How Have International Transplant Professionals Responded to Organ Harvesting in China?

As part of his talk, Kilgour discussed how international transplant professionals have dealt with the issue [of organ harvesting] and how their responses differ.  (Image: Pixabay)
As part of his talk, Kilgour discussed how international transplant professionals have dealt with the issue [of organ harvesting] and how their responses differ. (Image: Pixabay)

David Kilgour faced skepticism from various quarters when he first co-authored one of several reports that said prisoners of conscience were being killed on demand for their organs in China.

Twelve years from the release of his first report in 2006, the former Canadian Secretary of State (Asia-Pacific) and other independent researchers have gone on to solidify their findings and affect broad change. A U.S. House of Representatives resolution condemned the Chinese state’s harvesting of organs from prisoners of conscience in 2016 and a similar resolution passed by the European Parliament in 2013 are but two examples.

Recently, Kilgour and others spoke at a second roundtable meeting at Westminster on how the British government can help prevent what is occurring.

As part of his talk, Kilgour discussed how international transplant professionals have dealt with the issue and how their responses differ.

He told the meeting — hosted by Jim Shannon MP and Fiona Bruce MP — that the stance of the global transplantation profession can currently be categorized into three groups.

The first group, he said, are those professionals who are aware of what is going on.

“The aware [those] who have read the research and realize that what is going on in China with transplantations is mass killing of innocents and cover up,” said Kilgour. “They react accordingly, distancing themselves from the Chinese transplant profession and encouraging others to do likewise.”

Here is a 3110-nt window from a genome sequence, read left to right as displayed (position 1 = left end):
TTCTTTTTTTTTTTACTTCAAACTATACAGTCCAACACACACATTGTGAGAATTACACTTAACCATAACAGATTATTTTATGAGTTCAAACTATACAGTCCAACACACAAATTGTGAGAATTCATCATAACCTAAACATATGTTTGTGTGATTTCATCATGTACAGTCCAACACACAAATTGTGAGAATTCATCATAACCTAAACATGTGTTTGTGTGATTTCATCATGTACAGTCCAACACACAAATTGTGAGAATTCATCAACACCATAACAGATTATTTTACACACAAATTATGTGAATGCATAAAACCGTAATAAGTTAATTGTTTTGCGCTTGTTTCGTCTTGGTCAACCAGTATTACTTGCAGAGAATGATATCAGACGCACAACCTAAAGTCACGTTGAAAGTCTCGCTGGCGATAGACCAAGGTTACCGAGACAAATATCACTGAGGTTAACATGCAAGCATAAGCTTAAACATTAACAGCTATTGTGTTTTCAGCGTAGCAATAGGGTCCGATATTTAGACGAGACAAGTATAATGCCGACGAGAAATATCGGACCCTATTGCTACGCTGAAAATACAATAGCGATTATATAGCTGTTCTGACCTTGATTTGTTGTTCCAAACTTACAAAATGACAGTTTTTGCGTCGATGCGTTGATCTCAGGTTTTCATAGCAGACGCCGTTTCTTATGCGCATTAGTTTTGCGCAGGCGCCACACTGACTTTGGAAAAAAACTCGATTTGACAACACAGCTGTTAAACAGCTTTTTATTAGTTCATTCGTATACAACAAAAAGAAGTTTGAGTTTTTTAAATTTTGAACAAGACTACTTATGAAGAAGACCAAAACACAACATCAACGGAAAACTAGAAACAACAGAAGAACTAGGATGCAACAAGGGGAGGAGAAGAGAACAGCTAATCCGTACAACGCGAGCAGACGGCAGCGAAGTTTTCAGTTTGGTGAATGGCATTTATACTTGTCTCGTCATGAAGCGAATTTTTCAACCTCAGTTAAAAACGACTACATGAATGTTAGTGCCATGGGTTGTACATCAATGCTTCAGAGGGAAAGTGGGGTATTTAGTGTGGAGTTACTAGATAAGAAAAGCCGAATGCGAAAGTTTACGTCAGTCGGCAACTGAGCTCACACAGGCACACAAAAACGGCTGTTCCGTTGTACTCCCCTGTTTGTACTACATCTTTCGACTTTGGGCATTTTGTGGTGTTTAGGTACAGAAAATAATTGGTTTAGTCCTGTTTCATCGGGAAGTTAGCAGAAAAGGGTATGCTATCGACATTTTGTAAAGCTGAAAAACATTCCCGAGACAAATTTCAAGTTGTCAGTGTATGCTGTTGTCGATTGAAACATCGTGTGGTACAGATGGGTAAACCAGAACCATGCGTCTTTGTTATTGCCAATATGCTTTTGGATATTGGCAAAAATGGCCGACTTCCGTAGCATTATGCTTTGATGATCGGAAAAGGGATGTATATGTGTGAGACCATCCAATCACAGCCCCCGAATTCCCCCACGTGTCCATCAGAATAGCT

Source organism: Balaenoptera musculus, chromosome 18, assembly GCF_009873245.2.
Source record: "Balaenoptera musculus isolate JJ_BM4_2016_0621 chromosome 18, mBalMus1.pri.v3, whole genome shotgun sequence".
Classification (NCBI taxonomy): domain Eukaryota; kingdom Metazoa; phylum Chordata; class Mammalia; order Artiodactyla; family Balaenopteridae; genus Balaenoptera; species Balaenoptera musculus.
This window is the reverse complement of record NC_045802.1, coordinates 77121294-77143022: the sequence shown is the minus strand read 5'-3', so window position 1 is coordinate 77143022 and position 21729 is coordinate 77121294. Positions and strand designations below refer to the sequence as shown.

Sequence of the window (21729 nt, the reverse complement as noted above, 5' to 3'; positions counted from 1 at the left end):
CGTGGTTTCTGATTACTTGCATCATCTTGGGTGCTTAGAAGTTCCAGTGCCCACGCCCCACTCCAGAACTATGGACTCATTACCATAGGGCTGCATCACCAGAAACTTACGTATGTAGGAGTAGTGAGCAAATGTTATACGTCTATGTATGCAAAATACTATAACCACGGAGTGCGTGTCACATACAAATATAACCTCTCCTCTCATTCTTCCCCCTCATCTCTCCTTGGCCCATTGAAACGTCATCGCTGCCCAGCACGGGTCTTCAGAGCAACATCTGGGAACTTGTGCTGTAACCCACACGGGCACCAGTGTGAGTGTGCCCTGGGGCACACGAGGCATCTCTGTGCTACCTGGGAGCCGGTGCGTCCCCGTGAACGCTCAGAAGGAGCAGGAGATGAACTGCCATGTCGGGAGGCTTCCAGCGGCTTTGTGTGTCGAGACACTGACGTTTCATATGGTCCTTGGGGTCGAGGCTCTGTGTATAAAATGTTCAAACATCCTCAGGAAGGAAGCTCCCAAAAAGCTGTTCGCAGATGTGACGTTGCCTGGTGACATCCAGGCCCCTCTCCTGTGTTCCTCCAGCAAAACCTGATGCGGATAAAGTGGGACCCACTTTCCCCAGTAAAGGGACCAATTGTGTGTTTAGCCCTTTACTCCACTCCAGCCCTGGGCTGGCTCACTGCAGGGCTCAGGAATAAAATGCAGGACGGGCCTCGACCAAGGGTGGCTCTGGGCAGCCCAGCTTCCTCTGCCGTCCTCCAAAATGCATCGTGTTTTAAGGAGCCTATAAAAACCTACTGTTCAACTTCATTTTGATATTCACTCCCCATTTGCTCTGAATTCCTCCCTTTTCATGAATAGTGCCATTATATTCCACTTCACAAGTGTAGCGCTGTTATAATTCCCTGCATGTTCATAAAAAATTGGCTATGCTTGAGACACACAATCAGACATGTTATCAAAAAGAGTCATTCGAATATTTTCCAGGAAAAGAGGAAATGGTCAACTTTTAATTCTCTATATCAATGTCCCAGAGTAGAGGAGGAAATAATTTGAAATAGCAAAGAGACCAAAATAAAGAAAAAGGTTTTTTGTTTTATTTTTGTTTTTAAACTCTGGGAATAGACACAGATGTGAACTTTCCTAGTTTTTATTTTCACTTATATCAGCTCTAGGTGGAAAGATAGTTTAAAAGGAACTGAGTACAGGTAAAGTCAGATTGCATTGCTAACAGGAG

The second group are those who are naïve.

“The naïve do not consider the research and argue that doing so falls outside their area of responsibility,” he said. “They hear research conclusions on the one hand and Party-state propaganda on the other and draw no conclusions.”

Then there are those — the foolish — who have accepted the Party line.

“The foolish buy Chinese Party-state propaganda. They parrot its line that the research demonstrating mass killing of innocents is based on rumor,” Kilgour said. “They echo the Party line that the research is unverifiable, though it is both verifiable and verified. They repeat its claim that abuses are in the past, when they are not.”

These, he said, are also professionals who should know better, and he was especially critical of the global transplant leadership.

“The four organizations (World Health Organization, the Vatican’s Pontifical Academy of Sciences, The Transplantation Society, and the Declaration of Istanbul Custodian Group) are pleased that the Party says what they want to hear,” he said.

This all flies in the face of hard evidence and weak denials from Chinese officials.

“Beijing has no credible answers to the work of independent researchers who have demonstrated the mass killings of innocents. Given the scale of the transplantation industry in China, it is impossible to deny this research in any credible manner,” Kilgour said.

“Party propaganda, denying official data, pretending what is there is not there can persuade only the gullible or the willfully blind,” he said. “One can only hope that a willingness to confront the truth about China will prevail generally in the transplantation profession before many more innocents are killed for their organs.”

Also speaking at the meeting was U.S. investigative reporter Ethan Gutmann, who coauthored a report in 2016 with Kilgour and another Canadian — human rights lawyer David Matas. Their 817-page report titled Bloody Harvest/The Slaughter: An Update, found that organ harvesting in China is much worse than previously thought. Instead of 10,000 organ transplants being done per year as quoted by Chinese officials, the new report says that around 60,000 to 100,000 transplants are performed each year in China.

The main target for organ harvesting, the report said, are Chinese who adhere to the meditation practice of Falun Gong, people who are being persecuted by the communist authorities for their peaceful beliefs. Other prisoners of conscience also targeted and killed for their organs — but in relatively smaller numbers — are Tibetans, Uyghurs, and house Christians.

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